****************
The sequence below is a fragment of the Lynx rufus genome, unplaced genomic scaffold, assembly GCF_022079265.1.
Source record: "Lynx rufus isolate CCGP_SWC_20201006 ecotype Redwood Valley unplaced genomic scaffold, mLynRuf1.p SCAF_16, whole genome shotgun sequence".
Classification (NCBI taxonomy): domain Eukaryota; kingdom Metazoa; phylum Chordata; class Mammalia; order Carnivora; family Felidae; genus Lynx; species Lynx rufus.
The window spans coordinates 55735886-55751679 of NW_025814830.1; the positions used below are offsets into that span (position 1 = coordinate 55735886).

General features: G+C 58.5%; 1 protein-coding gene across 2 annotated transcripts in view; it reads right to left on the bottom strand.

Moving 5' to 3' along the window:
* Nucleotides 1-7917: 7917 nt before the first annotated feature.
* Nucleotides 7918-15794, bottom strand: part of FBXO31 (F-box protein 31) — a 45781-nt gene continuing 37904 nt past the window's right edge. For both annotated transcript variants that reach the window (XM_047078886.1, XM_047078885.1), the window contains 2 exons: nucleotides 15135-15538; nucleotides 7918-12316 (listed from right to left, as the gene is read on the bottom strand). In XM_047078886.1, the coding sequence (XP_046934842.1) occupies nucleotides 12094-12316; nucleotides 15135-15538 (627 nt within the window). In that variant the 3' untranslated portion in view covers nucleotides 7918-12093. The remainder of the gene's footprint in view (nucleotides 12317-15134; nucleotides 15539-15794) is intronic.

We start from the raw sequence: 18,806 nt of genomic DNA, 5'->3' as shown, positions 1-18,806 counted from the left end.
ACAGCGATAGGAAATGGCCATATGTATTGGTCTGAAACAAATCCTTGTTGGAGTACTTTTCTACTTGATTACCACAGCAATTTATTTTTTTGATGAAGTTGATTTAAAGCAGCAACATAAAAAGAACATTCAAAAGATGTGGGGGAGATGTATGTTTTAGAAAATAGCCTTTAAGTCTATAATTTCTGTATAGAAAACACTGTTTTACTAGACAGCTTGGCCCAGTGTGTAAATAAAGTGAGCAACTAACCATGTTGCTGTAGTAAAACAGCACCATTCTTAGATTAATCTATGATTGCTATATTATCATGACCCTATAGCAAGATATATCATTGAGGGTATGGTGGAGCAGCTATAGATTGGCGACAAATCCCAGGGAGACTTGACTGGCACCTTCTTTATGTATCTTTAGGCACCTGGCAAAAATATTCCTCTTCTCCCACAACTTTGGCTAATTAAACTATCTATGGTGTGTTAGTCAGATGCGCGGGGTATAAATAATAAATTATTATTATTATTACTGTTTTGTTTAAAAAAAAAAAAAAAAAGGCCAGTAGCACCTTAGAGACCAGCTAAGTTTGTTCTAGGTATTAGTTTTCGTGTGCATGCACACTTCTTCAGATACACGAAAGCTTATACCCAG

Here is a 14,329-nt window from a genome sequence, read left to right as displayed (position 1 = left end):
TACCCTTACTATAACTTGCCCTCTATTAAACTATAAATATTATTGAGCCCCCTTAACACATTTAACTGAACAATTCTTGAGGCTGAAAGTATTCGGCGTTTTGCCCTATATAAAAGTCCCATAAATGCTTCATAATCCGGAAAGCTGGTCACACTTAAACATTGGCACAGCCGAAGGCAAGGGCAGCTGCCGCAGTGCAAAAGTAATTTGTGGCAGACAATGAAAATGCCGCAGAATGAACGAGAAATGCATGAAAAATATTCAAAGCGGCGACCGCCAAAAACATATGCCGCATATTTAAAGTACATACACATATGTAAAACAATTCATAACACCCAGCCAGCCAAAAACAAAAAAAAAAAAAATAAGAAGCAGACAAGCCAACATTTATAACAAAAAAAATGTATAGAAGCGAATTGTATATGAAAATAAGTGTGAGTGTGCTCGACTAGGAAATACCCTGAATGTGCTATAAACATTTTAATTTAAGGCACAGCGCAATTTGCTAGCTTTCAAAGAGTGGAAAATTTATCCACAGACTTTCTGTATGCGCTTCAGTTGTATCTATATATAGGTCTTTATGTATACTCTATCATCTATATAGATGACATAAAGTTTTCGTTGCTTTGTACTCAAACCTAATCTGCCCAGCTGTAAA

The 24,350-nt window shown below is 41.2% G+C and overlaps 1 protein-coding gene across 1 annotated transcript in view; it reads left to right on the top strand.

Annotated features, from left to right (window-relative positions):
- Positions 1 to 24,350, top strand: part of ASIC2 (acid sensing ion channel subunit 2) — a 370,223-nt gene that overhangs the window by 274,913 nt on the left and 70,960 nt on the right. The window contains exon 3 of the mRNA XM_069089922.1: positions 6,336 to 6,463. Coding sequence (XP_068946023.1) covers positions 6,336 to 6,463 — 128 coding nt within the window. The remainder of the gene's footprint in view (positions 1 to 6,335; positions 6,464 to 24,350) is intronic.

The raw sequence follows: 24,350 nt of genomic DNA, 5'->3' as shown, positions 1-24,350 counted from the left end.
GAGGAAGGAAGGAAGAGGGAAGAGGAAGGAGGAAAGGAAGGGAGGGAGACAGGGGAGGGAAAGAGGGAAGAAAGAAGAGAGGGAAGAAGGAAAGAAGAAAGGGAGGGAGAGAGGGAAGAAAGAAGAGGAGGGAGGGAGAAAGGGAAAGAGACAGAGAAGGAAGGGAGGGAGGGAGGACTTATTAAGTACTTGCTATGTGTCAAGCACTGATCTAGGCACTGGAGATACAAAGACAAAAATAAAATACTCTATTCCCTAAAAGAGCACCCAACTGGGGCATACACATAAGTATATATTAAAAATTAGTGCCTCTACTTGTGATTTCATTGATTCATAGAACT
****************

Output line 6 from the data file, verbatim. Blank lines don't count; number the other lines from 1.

Moving 5' to 3' along the window: